My only complaint is that I am not sure where strap buttons could go on this ukulele.  I like straps on my ukuleles (this has been a process over time)

This is a ABS plastic go-anywhere Concert ukulele for what should be less than $60 for most vendors. This is a great price, and also a great price and option for schools for a rugged instrument. You can find the Bugsgear Concert for $60-$100, so this instrument, styled after the Macaferri, is at a desireable price. Remember that the new Ukadelic ukuleles are also now solid plastic Waterman ukuleles, as well (no more wood top, like a Makala Dolphin). Outdoor doesn’t have a Concert ukulele, but you get a different sound from Outdoor for $100 for a Soprano and $150 for a Tenor. I know you can leave that Outdoor in your car, winter or summer (strings might take a beating)–not sure you should do that with a Waterman or Bugsgear. But if you aren’t going to do that and would like an affordable larger-than-Soprano travel ukulele the new Concert Waterman is ultimately very replaceable and quite affordable.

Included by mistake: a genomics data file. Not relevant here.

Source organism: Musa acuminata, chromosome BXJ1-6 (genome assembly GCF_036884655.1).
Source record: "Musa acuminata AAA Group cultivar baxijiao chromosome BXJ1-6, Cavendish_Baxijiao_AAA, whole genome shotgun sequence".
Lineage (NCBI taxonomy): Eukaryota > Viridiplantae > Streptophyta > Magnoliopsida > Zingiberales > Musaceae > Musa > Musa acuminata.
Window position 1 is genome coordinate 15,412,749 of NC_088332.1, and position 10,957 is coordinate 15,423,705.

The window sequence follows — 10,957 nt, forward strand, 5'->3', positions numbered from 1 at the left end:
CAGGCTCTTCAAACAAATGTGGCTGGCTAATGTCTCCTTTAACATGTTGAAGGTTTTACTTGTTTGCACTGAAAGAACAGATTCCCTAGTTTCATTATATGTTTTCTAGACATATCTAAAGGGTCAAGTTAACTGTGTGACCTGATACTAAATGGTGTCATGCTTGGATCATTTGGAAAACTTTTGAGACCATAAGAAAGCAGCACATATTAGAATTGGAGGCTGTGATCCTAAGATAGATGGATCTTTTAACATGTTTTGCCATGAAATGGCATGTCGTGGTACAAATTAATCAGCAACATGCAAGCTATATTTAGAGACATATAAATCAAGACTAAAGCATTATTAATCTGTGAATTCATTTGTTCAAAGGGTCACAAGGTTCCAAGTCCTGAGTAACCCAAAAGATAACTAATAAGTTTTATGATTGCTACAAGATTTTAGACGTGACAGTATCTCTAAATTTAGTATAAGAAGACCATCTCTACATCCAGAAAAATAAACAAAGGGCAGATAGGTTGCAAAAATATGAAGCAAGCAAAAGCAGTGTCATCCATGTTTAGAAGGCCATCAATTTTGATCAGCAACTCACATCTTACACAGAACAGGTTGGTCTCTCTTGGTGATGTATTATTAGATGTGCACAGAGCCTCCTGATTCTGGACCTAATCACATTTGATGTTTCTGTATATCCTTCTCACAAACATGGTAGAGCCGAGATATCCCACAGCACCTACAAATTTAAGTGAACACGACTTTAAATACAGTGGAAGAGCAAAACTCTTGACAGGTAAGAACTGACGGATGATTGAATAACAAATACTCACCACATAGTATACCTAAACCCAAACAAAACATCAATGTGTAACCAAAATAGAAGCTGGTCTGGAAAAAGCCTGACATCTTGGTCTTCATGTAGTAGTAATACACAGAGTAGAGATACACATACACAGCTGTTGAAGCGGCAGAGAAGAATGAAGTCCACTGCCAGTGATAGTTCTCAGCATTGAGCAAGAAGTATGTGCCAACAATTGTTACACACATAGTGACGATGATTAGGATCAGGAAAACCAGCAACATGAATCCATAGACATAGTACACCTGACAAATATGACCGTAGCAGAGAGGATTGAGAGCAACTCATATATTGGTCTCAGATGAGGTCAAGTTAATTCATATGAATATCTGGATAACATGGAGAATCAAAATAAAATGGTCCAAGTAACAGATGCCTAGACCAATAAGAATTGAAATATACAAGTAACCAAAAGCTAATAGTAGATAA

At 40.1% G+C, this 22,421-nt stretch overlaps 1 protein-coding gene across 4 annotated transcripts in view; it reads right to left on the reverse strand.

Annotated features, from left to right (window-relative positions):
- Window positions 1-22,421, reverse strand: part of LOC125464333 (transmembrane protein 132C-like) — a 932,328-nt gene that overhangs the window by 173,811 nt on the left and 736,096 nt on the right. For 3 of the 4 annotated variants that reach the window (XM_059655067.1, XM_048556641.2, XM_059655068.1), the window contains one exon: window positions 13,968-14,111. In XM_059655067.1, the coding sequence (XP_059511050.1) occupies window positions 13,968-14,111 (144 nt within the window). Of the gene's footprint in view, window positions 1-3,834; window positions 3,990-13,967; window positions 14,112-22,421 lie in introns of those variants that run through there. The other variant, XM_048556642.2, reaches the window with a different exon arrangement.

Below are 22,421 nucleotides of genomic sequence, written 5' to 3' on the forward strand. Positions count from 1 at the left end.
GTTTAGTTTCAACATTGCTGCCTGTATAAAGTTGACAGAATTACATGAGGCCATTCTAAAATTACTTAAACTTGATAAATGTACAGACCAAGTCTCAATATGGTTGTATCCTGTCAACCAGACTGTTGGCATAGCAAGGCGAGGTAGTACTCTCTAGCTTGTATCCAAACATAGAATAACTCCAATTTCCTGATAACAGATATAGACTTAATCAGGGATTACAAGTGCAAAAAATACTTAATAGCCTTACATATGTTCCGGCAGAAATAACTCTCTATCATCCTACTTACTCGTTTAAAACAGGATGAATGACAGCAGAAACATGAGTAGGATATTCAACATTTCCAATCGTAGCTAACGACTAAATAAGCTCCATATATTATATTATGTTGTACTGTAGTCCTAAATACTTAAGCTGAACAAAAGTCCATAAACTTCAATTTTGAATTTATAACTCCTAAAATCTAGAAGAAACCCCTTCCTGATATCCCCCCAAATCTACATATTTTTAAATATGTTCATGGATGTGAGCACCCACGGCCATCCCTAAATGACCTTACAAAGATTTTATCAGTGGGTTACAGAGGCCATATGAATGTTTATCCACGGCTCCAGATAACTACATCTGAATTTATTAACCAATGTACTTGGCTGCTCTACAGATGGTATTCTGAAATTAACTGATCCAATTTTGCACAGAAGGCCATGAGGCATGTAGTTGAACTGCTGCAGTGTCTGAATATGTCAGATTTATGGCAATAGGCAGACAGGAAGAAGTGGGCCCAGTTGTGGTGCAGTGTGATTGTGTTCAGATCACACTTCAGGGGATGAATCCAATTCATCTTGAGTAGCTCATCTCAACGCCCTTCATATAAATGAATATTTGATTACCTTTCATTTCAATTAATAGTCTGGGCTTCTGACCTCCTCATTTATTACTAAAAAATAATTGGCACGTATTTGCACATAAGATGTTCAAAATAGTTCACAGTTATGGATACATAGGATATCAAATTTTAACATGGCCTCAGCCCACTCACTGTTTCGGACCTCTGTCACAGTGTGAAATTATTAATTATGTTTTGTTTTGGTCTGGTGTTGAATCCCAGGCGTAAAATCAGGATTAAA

Bonanza Tenor Ukulele (Cherry)

We purchased a special ukulele for our school, which will stay with the program as we open a new school in less than two years. Bonanza is somewhat new to the ukulele world, the result of Pete and Shelley Mai’s efforts. Pete has been a lifelong woodworker, and his wife Shelley fell in love with the ukulele, and Pete started making ukuleles for his wife.

They make ukuleles out of countertop laminate and American sustainable woods, like Ash, Cherry, and Walnut. The design of the ukulele uses a neck from another vendor, but the bodies are CNC’s from a solid piece of wood…including the side bracing of the ukulele! A stone (or stone-like) substance is used for the saddle, nut, and additional bracing in the ukulele. If you wish, you can have Bonanza laser engrave a ukulele–giving a custom made ukulele a further custom touch. Pickups are also available.

The sound of the ukulele is pleasant (please listen), but does not match the resonance or power of a K Brand (Kamaka, Ko’olau, etc.) but neither does the price. The Bonanza is easily 1/4 the price of a K Brand ukulele and its sound will open up as time passes.

I also love that these ukuleles are made in Northern Minnesota.